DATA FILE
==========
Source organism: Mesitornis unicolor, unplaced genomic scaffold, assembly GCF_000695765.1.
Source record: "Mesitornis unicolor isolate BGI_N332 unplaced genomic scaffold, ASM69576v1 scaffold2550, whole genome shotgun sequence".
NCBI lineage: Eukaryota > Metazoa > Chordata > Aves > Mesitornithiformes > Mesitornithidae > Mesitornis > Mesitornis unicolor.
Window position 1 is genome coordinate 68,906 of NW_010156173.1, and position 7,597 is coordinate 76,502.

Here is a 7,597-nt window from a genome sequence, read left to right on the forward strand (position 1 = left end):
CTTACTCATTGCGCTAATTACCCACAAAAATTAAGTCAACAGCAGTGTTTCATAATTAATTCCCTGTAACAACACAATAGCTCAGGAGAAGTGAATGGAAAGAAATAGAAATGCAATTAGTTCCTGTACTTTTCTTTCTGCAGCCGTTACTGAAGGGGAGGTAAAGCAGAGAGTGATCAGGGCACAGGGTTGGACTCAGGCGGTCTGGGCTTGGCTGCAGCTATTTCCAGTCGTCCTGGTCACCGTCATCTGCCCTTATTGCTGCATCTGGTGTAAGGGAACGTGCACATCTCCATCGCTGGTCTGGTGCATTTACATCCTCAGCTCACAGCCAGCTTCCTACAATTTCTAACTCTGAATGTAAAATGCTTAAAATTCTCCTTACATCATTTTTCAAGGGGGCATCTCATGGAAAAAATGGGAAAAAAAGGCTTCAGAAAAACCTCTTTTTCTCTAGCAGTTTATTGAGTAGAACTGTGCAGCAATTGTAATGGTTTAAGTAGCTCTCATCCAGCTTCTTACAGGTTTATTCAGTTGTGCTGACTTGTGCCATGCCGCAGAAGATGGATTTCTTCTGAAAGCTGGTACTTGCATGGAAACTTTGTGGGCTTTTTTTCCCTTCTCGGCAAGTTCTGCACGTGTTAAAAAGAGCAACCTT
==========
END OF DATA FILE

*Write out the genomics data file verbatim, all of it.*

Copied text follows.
Source organism: Mesitornis unicolor, unplaced genomic scaffold, assembly GCF_000695765.1.
Source record: "Mesitornis unicolor isolate BGI_N332 unplaced genomic scaffold, ASM69576v1 scaffold2550, whole genome shotgun sequence".
NCBI lineage: Eukaryota > Metazoa > Chordata > Aves > Mesitornithiformes > Mesitornithidae > Mesitornis > Mesitornis unicolor.
Window position 1 is genome coordinate 68,906 of NW_010156173.1, and position 7,597 is coordinate 76,502.

Here is a 7,597-nt window from a genome sequence, read left to right on the forward strand (position 1 = left end):
CTTACTCATTGCGCTAATTACCCACAAAAATTAAGTCAACAGCAGTGTTTCATAATTAATTCCCTGTAACAACACAATAGCTCAGGAGAAGTGAATGGAAAGAAATAGAAATGCAATTAGTTCCTGTACTTTTCTTTCTGCAGCCGTTACTGAAGGGGAGGTAAAGCAGAGAGTGATCAGGGCACAGGGTTGGACTCAGGCGGTCTGGGCTTGGCTGCAGCTATTTCCAGTCGTCCTGGTCACCGTCATCTGCCCTTATTGCTGCATCTGGTGTAAGGGAACGTGCACATCTCCATCGCTGGTCTGGTGCATTTACATCCTCAGCTCACAGCCAGCTTCCTACAATTTCTAACTCTGAATGTAAAATGCTTAAAATTCTCCTTACATCATTTTTCAAGGGGGCATCTCATGGAAAAAATGGGAAAAAAAGGCTTCAGAAAAACCTCTTTTTCTCTAGCAGTTTATTGAGTAGAACTGTGCAGCAATTGTAATGGTTTAAGTAGCTCTCATCCAGCTTCTTACAGGTTTATTCAGTTGTGCTGACTTGTGCCATGCCGCAGAAGATGGATTTCTTCTGAAAGCTGGTACTTGCATGGAAACTTTGTGGGCTTTTTTTCCCTTCTCGGCAAGTTCTGCACGTGTTAAAAAGAGCAACCTT